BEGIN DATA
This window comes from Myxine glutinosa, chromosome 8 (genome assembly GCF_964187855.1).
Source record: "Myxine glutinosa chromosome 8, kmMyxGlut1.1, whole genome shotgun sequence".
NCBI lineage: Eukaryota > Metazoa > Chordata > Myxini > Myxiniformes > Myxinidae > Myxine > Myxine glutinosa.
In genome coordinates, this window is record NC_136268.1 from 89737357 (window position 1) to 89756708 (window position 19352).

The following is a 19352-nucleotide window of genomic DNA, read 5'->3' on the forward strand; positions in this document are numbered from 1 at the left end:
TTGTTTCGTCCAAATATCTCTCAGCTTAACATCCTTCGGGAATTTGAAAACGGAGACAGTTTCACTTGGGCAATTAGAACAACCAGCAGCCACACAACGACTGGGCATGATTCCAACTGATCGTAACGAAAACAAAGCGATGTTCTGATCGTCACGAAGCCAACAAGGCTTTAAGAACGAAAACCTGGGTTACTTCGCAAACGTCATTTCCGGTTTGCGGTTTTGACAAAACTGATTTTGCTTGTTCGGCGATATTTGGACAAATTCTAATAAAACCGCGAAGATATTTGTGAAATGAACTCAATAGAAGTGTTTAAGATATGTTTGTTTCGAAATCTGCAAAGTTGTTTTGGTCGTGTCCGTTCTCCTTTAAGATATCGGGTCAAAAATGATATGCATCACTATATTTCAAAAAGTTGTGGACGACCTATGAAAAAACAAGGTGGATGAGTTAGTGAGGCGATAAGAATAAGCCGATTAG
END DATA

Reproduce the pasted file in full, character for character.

This window comes from Myxine glutinosa, chromosome 8 (genome assembly GCF_964187855.1).
Source record: "Myxine glutinosa chromosome 8, kmMyxGlut1.1, whole genome shotgun sequence".
NCBI lineage: Eukaryota > Metazoa > Chordata > Myxini > Myxiniformes > Myxinidae > Myxine > Myxine glutinosa.
In genome coordinates, this window is record NC_136268.1 from 89737357 (window position 1) to 89756708 (window position 19352).

The following is a 19352-nucleotide window of genomic DNA, read 5'->3' on the forward strand; positions in this document are numbered from 1 at the left end:
TTGTTTCGTCCAAATATCTCTCAGCTTAACATCCTTCGGGAATTTGAAAACGGAGACAGTTTCACTTGGGCAATTAGAACAACCAGCAGCCACACAACGACTGGGCATGATTCCAACTGATCGTAACGAAAACAAAGCGATGTTCTGATCGTCACGAAGCCAACAAGGCTTTAAGAACGAAAACCTGGGTTACTTCGCAAACGTCATTTCCGGTTTGCGGTTTTGACAAAACTGATTTTGCTTGTTCGGCGATATTTGGACAAATTCTAATAAAACCGCGAAGATATTTGTGAAATGAACTCAATAGAAGTGTTTAAGATATGTTTGTTTCGAAATCTGCAAAGTTGTTTTGGTCGTGTCCGTTCTCCTTTAAGATATCGGGTCAAAAATGATATGCATCACTATATTTCAAAAAGTTGTGGACGACCTATGAAAAAACAAGGTGGATGAGTTAGTGAGGCGATAAGAATAAGCCGATTAG